Bearsden teen Calum shows signs of success

Calum teaches self defence skills to other volunteers - he is shown here with Patrice.
Calum teaches self defence skills to other volunteers - he is shown here with Patrice.

Not many people can say they have learned sign language, let alone Filipino sign language, but one dedicated Bearsden teenager can.

Calum Johnston (19) from Bearsden, who is studying chemical engineering at Aberdeen University, was in Cebu City, a province of the Philippines, in the country’s Central Visayas region, for three months this summer.

He was working with volunteers from the Philippines in a vocational centre for young people with disabilities, particularly those with hearing loss.

The project was part of a government funded development programme, International Citizen Service (ICS) and it was run by Voluntary Service Overseas (VSO) to form links and educate the deaf community to help them find jobs.

Calum, a Bearsden Ski Club instructor, said: “I really enjoyed learning Filipino sign language even though it was a bit tricky.

“Once I knew how to sign ‘what is?’ and to finger spell my ability to sign really improved.

“It was great because it meant that I could communicate with people at the centre and I became good friends with some of the deaf people.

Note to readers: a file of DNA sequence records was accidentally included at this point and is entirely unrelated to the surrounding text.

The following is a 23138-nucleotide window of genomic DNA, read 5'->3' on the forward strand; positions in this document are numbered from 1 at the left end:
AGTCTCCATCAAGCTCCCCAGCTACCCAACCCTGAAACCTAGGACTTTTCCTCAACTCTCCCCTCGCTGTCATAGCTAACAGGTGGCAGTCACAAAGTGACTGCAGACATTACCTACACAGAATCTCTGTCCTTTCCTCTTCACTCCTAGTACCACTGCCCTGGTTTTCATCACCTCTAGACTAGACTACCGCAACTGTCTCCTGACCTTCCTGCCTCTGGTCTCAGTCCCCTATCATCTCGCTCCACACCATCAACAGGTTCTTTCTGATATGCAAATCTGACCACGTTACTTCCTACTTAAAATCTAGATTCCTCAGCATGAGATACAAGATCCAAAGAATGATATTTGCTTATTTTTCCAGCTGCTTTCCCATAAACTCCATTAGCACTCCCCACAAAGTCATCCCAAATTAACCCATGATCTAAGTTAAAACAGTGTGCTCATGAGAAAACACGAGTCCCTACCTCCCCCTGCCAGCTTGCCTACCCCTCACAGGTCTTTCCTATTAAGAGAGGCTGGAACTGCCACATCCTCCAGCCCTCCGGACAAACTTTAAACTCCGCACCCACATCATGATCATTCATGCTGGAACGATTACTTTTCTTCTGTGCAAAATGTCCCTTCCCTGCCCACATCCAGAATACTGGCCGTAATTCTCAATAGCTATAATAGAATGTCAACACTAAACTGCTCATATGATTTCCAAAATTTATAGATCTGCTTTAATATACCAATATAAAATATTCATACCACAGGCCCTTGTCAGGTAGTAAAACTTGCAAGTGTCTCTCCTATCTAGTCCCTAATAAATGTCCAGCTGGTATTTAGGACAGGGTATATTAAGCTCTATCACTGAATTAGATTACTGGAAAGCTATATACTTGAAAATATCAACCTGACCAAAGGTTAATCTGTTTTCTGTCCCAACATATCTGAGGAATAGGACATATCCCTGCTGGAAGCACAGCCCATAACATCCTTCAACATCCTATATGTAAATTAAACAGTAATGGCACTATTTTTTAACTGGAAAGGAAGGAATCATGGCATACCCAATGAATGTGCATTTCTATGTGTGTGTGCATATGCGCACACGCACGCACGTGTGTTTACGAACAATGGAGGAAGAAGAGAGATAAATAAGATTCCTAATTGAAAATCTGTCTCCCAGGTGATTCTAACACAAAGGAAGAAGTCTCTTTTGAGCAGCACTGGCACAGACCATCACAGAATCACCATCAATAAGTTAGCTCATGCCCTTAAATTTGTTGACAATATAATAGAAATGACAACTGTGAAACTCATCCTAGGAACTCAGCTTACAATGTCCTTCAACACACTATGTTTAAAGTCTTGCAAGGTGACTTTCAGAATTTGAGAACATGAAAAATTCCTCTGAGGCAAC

“It was really challenging but rewarding work.”

Calum thoroughly enjoyed the cultural experience of being there as well.

He stayed with a mother and her nine-year-old daughter and she treated him as though he was part of her family.

Living conditions were basic, they only had running water for four hours a day, and they filled up a big bucket of water which they would use for cooking. cleaning and to wash in.

It was also very hot as it was mid-summer with temperatures as high as 45 C and it took Calum a month to acclimatise.

He says the people were also very hospitable, and shouted ‘hey my friend’ and ‘amigo’ to them across the street.

Calum added: “Now I’m back home I feel inspired and motivated by the people I lived and worked with.

“I am sending e-mails to local politicians in Bearsden to encourage them to bring National Citizen Service (NCS) to Scotland for 15 to 17 year olds.

“NCS currently runs in England and Northern Ireland but not in Scotland.

“This is just the first step to me becoming more active in my community and hopefully making a positive change in the world.

“I’m keen to get involved in more volunteering projects such as those run by Unicef and hope toget others to join me in doing more development work.”

ICS allows young people aged 18-25 to contribute to long-term development projects in one of 28 developing countries.

The scheme offers young people the chance to develop personally and improve team working.